'Heftier' atoms reduce friction at the nanoscale

November 1, 2007

A research team led by a University of Pennsylvania mechanical engineer has discovered that friction between two sliding bodies can be reduced at the molecular, or nanoscale, level by changing the mass of the atoms at the surface. “Heavier” atoms vibrate at a lower frequency, reducing energy lost during sliding.

The study appears in the November issue of the journal Science.

Penn researchers, along with colleagues at the University of Houston and the University of Wisconsin now at IBM’s Zurich Research Laboratory and the Argonne National Laboratory, used atomic force microscopy like an old-fashioned record needle, sliding it along single-crystal diamond and silicon surfaces to measure the force of friction.

Before doing so, researchers coated each crystal surface with one of two adsorbates designed to best exhibit variations in the mass of the atoms at the surface without changing the chemistry. The first adsorbate was a single layer of hydrogen atoms. The second was its chemically similar but heavier cousin, deuterium, a hydrogen atom with a neutron stuffed inside its nucleus.

“Our study found that the larger mass of the terminating atoms at the surface, in this case deuterium, led to less energy lost to heat in the system,” Robert Carpick, associate professor of mechanical engineering and applied mechanics at Penn, said. “The larger atomic mass of deuterium results in a lower natural vibration frequency of the atoms. These atoms collide less frequently with the tip sliding over it, and thus energy is more slowly dissipated away from the contact.”

The single layer of atoms at the surface of each crystal acts as an energy transfer medium, absorbing kinetic energy from the tip of the atomic force microscope. The tips were less than 50nm in radius at their ends. How much energy is absorbed is dependent, researchers found, on the adsorbates’ natural atomic vibration frequencies. The heavier an atom, the lower its vibrational frequency. The lighter an atom, the faster the vibrations and thus the faster the dissipation of energy from the contact in the sample. Keeping the atoms chemically similar avoided any changes arising from chemical bonding.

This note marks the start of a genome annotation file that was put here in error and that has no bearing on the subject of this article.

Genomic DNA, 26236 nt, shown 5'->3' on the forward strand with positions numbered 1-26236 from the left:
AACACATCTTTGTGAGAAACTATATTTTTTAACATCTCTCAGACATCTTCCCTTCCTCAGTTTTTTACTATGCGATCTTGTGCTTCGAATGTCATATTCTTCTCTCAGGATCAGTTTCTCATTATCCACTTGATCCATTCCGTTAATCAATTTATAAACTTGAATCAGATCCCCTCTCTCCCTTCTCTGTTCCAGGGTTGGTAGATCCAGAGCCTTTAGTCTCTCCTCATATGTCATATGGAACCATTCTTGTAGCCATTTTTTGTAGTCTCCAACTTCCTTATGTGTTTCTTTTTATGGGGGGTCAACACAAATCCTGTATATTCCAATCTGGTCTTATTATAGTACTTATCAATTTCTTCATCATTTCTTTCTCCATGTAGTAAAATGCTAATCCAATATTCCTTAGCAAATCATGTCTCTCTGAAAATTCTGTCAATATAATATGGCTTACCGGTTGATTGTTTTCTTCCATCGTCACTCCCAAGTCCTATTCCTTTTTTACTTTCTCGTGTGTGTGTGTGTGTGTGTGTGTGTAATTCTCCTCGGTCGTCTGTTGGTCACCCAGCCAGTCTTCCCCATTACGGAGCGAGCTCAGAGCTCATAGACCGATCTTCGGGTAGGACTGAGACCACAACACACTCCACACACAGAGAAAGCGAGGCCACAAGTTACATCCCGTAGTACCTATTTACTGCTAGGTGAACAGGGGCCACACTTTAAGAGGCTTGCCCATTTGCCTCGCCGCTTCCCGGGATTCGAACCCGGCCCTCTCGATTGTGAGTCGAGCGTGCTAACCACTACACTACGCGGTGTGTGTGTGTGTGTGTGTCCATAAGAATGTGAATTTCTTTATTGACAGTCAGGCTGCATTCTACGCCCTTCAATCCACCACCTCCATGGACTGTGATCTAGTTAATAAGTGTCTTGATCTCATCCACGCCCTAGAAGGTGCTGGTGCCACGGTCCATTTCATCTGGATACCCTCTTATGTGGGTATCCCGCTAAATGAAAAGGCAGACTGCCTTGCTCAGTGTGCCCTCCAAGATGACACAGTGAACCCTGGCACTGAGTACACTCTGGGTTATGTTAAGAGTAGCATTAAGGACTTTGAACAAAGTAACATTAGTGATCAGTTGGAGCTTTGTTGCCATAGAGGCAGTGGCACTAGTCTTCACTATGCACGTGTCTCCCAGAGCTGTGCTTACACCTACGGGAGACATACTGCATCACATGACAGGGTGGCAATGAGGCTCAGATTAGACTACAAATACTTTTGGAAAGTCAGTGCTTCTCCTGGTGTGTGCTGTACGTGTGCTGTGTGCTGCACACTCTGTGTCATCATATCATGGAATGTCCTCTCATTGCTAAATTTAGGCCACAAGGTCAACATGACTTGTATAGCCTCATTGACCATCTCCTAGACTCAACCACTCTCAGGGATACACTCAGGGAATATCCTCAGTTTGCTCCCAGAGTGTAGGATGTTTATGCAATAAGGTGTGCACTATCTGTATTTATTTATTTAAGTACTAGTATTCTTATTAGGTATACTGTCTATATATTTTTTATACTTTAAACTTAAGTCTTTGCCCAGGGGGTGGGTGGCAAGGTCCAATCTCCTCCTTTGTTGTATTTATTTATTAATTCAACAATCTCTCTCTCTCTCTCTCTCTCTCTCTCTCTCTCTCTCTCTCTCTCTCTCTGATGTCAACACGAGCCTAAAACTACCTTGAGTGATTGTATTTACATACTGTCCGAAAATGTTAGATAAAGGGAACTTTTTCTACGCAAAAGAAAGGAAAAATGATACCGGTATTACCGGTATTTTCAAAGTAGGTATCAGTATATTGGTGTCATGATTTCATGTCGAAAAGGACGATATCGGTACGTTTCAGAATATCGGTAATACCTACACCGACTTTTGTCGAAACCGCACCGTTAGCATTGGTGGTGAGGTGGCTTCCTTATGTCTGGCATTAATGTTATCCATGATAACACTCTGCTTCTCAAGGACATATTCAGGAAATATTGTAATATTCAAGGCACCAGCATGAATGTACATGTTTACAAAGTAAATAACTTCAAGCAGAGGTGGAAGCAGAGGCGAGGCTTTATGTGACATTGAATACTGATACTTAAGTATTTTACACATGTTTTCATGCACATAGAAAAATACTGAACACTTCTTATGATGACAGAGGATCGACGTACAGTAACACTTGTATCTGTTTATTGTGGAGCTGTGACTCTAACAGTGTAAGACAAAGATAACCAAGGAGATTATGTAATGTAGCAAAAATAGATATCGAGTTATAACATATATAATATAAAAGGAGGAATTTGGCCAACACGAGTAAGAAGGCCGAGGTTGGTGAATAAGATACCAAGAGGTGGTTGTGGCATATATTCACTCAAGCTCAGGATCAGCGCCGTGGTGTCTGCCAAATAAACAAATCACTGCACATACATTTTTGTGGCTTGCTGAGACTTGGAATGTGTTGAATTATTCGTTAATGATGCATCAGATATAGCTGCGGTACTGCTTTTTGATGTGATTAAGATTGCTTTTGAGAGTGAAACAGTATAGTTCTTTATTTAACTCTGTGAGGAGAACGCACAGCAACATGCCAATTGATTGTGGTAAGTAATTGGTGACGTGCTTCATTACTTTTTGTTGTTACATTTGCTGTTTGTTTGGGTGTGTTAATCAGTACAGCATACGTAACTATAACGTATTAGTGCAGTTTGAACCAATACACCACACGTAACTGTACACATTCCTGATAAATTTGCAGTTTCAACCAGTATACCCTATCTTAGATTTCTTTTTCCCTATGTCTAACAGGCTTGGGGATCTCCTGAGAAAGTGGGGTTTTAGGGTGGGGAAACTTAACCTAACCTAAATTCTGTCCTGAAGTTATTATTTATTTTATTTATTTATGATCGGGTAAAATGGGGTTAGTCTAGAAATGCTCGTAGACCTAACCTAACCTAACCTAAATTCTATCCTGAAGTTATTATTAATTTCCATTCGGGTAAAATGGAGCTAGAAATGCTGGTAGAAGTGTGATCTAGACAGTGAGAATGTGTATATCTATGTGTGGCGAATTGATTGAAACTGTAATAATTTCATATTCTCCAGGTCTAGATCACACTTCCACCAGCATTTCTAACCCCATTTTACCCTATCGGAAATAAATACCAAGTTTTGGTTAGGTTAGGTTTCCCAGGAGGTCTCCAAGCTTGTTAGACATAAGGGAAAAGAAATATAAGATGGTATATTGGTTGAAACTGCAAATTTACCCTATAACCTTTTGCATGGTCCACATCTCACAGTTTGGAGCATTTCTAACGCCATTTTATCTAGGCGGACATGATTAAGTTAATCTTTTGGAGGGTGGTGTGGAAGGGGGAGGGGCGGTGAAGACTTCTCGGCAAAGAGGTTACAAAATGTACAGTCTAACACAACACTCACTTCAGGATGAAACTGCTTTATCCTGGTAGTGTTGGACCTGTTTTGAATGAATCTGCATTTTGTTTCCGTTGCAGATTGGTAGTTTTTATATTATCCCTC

The Penn findings provide a better understanding of the nature of friction, which lacks a comprehensive model at the fundamental level.

“We know how some properties -- adhesion, roughness and material stiffness for example -- contribute to friction over several length scales, but this work reveals how truly atomic-scale phenomena can and do play a meaningful role,” Matthew Brukman, a contributor to the research, said.

Industry has long been concerned with ways to reduce friction between objects, both to maintain the energy of the system as well as to reduce heat-generation and wear, which can weaken machinery and materials to the breaking point. The authors note that improved friction models can be used for the opposite effect; makers of some mechanical components such as automobile clutches may be interested in techniques to increase friction without changing the wear or adhesion of materials.

Even in the absence of rough edges or wear between sliding bodies, friction between the atoms at the surface causes vibrations which dissipate energy, but the exact mechanisms of this process remain unresolved. Scientists continue to explore the details of friction, and other open questions include the effects of environmental variables such as temperature and atmosphere.

Source: University of Pennsylvania

Explore further: Rice, Penn State open center for 2-D coatings

Related Stories

Rice, Penn State open center for 2-D coatings

August 13, 2015

A new center at Rice University and Pennsylvania State University will study, in collaboration with industry, the development of atom-thin two-dimensional coatings for a variety of uses.

Researchers align atomic friction experiment

June 24, 2015

Working together to study friction on the atomic scale, researchers at UC Merced and the University of Pennsylvania have conducted the first atomic-scale experiments and simulations of friction at overlapping speeds.

How the brightest lights in the universe 'flicker'

June 24, 2015

Active galactic nuclei are the brightest objects in the universe. They are not lit up permanently, but rather 'flicker' extremely slowly. This insight helps ETH researchers better understand the influence these nuclei and ...

Recommended for you

Electrical circuit made of gel can repair itself

August 25, 2015

(Phys.org)—Scientists have fabricated a flexible electrical circuit that, when cut into two pieces, can repair itself and fully restore its original conductivity. The circuit is made of a new gel that possesses a combination ...

0 comments

Please sign in to add a comment. Registration is free, and takes less than a minute. Read more

Click here to reset your password.
Sign in to get notified via email when new comments are made.